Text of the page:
Just like with the title tag, over in the left panel, click on “SETTINGS”, then click on “GENERAL”. Enter your description here where it says “TAGLINE”. Again, I really recommend that you install the Yoast SEO plugin and you can adjust your page descriptions for each page of your website. I’ve set it up so that I have my description showing first, then “Preeminent Productions”.


This page on The Shopify Docs shows you that there is a “Search Engines” section for every page of your site. Go ahead and enter in your descriptions here. Make them unique and useful!


You can write content yourself. You don’t have to hire a copywriter. Most of them won’t know your business or industry better than you do anyway. You’re going to want to have your keywords in your content, no doubt, but don’t write like a robot just inserting your keywords where it doesn’t even make sense. Search engines are a lot smarter these days, and you will get “dinged” for doing this. Some people find ways to make this still work, but it only ever lasts temporarily, and they end up getting tossed down to the 1,054th page of search results when they get caught. Just not worth it. Write content that will be useful for people. People who will eventually become a lead or a customer!


It’s becoming tougher every day to be included in generic search keywords anymore. (Example: Someone on Google searches for, “Cake Bakery”.) Instead, get local. Are you a baker in Portland, Oregon? Write about Portland some. Include “Portland” in your site’s description and title tags. Consider having a separate page for each of your bakery items where you can include “Portland Cupcakes”, and “Portland Cookies”, etc etc. Always include your business name and address as well. In addition, make sure you claim your business a Google+ Local page.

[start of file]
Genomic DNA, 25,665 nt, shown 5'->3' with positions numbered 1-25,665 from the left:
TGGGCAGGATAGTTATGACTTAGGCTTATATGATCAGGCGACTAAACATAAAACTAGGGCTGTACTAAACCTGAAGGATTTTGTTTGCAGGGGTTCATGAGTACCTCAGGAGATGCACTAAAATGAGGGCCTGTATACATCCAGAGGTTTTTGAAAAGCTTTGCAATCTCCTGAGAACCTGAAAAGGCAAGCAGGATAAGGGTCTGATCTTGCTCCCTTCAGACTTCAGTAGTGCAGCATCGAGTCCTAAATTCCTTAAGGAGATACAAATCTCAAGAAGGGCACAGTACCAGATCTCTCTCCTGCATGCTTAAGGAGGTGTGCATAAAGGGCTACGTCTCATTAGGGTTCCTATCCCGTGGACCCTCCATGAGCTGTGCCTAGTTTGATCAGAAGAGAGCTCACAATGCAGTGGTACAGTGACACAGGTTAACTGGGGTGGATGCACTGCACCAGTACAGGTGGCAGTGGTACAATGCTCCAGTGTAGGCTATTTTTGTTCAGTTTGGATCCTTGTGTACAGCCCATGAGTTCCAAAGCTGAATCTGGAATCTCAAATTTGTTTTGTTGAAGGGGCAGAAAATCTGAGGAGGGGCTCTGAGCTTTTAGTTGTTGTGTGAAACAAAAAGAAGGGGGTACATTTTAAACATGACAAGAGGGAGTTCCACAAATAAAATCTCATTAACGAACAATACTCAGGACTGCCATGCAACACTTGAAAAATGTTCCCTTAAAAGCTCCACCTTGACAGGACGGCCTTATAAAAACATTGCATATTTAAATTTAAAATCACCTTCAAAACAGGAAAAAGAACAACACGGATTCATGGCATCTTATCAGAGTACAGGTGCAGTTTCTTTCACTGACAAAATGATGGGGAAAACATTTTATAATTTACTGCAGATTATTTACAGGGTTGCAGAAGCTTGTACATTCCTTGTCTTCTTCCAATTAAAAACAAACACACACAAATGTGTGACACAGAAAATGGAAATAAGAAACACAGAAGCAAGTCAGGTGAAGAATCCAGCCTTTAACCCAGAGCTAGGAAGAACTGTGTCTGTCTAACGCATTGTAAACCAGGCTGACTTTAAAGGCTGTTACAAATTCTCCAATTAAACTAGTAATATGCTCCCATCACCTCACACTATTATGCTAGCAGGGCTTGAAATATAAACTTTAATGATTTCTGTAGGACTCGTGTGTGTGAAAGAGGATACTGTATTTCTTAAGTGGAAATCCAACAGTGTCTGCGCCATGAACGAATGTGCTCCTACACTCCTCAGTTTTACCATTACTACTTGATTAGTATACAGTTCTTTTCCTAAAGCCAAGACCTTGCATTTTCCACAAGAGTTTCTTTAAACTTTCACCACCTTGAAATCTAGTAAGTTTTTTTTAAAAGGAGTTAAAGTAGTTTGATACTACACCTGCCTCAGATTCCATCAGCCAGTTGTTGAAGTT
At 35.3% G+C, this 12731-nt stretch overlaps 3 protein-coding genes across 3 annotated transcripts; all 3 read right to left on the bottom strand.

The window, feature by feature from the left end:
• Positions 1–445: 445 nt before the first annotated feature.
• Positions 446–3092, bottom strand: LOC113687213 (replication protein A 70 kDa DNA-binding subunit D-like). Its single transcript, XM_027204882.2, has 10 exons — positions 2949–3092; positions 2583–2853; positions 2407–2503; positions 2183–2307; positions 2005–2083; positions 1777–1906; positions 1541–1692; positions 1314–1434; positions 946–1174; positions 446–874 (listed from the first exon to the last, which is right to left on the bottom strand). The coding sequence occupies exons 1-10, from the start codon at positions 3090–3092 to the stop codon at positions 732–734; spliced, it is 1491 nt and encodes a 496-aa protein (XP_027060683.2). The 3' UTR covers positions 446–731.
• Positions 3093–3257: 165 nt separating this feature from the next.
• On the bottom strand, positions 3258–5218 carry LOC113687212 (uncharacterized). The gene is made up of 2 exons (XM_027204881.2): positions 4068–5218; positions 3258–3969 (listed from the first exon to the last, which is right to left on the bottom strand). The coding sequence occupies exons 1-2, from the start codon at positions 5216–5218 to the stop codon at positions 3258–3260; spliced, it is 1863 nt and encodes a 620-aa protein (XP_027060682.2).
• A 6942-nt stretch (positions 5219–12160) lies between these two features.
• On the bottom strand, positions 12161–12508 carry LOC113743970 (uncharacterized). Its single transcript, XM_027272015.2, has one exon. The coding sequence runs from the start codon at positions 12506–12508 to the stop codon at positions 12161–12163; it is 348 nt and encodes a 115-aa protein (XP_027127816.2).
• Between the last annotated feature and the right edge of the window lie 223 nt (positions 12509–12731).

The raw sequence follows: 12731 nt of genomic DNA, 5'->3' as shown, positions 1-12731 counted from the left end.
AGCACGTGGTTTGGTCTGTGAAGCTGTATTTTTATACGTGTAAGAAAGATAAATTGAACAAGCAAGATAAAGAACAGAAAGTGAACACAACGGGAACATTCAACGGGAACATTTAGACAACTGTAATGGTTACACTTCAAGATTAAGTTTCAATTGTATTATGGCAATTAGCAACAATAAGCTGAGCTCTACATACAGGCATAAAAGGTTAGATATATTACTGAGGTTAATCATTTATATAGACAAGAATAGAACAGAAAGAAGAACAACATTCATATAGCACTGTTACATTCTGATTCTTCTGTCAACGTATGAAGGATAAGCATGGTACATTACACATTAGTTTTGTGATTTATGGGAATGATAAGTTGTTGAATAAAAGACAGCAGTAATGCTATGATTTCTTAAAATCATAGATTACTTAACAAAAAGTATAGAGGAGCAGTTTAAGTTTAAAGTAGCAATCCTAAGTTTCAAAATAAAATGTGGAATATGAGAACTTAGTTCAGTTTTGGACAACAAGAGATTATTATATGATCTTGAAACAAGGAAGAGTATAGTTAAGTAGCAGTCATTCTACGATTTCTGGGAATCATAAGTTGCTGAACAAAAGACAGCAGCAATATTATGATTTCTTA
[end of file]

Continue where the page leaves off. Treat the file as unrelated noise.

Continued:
A very important part of SEO that some forget about is having the same content on multiple pages of your site, or even worse, having content that isn’t yours up on your website without citation. When duplicate content is necessary there are ways to tell the search engines about it, but it’s outside the scope of this course. If this is your situation, contact me for help on this. Just know that if it isn’t needed, it can definitely hurt your website by not fixing. If you find content elsewhere that you think your readers will find useful, then give a good description of what it is and link to the meat of it. Don’t just copy and paste it all right into your site. Google and Bing most likely knows who the content originally belonged to, and your site will suffer in search engine rank. In fact, Matt Cutts of Google has stated this:

“If your idea of quoting is including an entire article from some other site or maybe even multiple articles and you’re not doing any original articles yourself, then that can affect (Google’s view) of your site…”

Do exactly what I just did with that quote. It’s surrounded by the <BLOCKQUOTE> HTML tag. This tells Google that you’re quoting content from another source, and not trying to say that it’s yours.

That does it for your DIY SEO crash course! Like i said above, proper SEO really is ongoing, and it’s not something that can be setup and then forgotten. The basics will give you a great head start over some of your competitors, but don’t quit after that! Do more research on it and make sure you’re receiving my bi-weekly emails for more helpful DIY SEO tips.
This was part of DAY ONE of my email crash course that helps people like yourself improve their websites. Make sure you receive the other 4 courses, as well as the expanded version of this post, by entering your email below.